Joshua vowed that he would work hard and one day, he and his mom would live in a real house. A lovely home with a car parked in front of it. A good car so she wouldn´t have to take the bus anymore to go to work and swallow denigrating abuse about black women. Or have men attack her, who hid in dark alleys and made her come home black and blue all over. Never again!
He had to watch as she grew sad and sick.
He partnered up with a friend, or at least so he thought.
He was wrong. The man stole Joshua´s work and had it patented in his own name. Joshua had invested all his time and money into the perfection of his idea, knowing one day it would pay off.
He had always been good at inventing things and coming up with ideas. Until that fateful morning at the chamber of commerce, where a genuinely nice lady told him that this project had already been patented.
Joshua’s world collapsed: he lost it. He went home and planned revenge and almost executed it. He was arrested and the courts condemned him to be sent away for “treatment.”
They treated him well there…, yes, they did.
Joshua no longer was able to organize his thoughts and forgot all about revenge. He no longer was able to think straight altogether.
His mother died while he was at the institution. He never cried about her passing. He couldn´t. He simply let himself sink into an abyss where nothing mattered. No more memories, no more dreams. And yet, he was diagnosed as a theatrical histrionic. An oxymoron!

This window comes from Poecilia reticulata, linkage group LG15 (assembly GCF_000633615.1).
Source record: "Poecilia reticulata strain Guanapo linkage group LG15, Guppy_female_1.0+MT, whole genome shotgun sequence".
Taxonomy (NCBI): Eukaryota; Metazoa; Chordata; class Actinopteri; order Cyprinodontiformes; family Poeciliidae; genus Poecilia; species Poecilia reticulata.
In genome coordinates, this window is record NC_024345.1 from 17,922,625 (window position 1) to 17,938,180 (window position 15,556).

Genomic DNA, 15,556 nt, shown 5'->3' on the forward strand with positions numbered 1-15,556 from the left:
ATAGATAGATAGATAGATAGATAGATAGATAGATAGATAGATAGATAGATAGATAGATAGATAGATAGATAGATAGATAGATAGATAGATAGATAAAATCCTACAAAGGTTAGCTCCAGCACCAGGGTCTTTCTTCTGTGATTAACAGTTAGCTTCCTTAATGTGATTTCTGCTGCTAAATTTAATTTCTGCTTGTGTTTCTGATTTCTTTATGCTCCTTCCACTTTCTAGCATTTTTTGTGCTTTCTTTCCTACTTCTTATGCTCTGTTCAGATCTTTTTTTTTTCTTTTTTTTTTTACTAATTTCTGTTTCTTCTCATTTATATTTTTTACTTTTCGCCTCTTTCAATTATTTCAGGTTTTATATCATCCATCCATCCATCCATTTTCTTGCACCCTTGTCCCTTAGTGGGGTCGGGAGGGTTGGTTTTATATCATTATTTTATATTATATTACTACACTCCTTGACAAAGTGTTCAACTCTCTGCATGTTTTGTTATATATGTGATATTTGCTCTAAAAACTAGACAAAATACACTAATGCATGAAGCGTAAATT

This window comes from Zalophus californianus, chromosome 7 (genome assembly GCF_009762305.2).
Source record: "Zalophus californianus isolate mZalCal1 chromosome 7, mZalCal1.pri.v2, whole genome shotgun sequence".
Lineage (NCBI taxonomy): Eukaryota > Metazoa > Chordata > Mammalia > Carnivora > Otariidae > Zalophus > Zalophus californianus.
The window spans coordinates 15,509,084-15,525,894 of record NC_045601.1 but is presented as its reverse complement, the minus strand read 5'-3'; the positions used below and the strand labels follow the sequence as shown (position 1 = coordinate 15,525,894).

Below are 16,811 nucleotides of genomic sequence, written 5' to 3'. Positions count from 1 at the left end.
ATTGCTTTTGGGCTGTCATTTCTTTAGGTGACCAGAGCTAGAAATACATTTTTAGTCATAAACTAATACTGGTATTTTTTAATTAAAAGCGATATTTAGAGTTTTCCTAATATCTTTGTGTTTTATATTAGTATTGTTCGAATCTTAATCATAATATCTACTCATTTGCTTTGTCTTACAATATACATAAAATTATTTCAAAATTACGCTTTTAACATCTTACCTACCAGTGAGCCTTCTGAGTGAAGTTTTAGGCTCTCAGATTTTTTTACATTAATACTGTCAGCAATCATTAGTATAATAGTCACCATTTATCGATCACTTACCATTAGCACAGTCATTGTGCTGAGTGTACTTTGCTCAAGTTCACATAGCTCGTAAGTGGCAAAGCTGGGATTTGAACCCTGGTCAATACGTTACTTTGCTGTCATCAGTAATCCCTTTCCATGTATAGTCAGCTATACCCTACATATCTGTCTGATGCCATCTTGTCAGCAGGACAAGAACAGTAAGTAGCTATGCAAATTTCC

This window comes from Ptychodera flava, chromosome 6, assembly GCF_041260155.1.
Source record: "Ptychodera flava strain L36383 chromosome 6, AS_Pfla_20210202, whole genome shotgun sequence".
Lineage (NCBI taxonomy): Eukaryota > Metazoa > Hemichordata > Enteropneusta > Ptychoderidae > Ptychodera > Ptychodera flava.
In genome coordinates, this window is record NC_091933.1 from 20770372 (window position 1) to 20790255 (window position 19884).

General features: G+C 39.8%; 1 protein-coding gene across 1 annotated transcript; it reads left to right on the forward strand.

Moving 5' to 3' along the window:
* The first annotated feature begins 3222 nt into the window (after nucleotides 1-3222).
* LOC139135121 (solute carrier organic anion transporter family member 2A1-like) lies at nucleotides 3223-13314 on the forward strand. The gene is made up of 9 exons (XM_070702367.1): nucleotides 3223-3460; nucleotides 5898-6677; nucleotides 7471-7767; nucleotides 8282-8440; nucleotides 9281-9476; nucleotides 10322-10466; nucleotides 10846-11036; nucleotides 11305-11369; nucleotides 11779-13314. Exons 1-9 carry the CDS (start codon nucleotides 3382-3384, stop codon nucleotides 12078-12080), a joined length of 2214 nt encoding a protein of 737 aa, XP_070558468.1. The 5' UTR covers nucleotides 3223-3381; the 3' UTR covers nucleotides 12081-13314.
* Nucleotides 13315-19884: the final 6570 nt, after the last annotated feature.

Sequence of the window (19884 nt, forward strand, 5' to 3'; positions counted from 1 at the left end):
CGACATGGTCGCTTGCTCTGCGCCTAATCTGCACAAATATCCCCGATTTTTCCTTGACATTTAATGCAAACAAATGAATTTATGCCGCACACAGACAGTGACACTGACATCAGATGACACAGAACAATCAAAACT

Joshua was lost and he didn´t particularly care to be found. He grew suicidal and so they took even better care of him, by treating him with the latest technology to avert the black dog that had invaded his mind. Until the funds ran out; then they gave him a bottle of pills and let him go. Alone he stood a talent unto himself.
As Joshua walked the streets, he rescued animals, sharing what little food he had with them, drawing faces on boardwalks, and playing entrancing music only he could hear.
Joshua would stand in the middle of the Dam square and play his guitar for hours. He would dive into the music in his head, feel it, live it. Every piece of music a story. An epic journey of exploration, adventure, love war, tragedy…
When he wasn´t playing he walked the city streets. His eyes scanned the boardwalk and the gutters, on the lookout for wounded animals. It was a calling for him. He once stopped a tram, because there was a pigeon with a broken wing on the tracks. He cared for it and nursed it back to health.
He didn´t eat much himself and was very thin. When I bought my morning coffee to-go I would ask Joshua if I could get him anything. The answer was always the same: a multigrain bun and a tea. His birds loved the grains, and it was good for them he said. He always shared his food with the birds, mostly pigeons. On one of his talkative days, he pointed out a limping pigeon to me and said that pigeons were very much like humans. None of the healthy birds would bring their wounded brother a single crumb. I told him I considered the level of cruelty in humans much more elevated. He didn´t say anything but let himself sink back into his own world.
And then, one December morning, just like that: Joshua was gone. Nobody knew where he went. Not that anybody cared about “crazy little Joshua.”
I never saw him again. I will probably never know what became of him, or where he went. I´d like to think that maybe the energy of his music really conjured up the soul-orientated mystical spirits and they flew him away into a world where he can play his music with the great Hendrix and his beloved mother for an audience.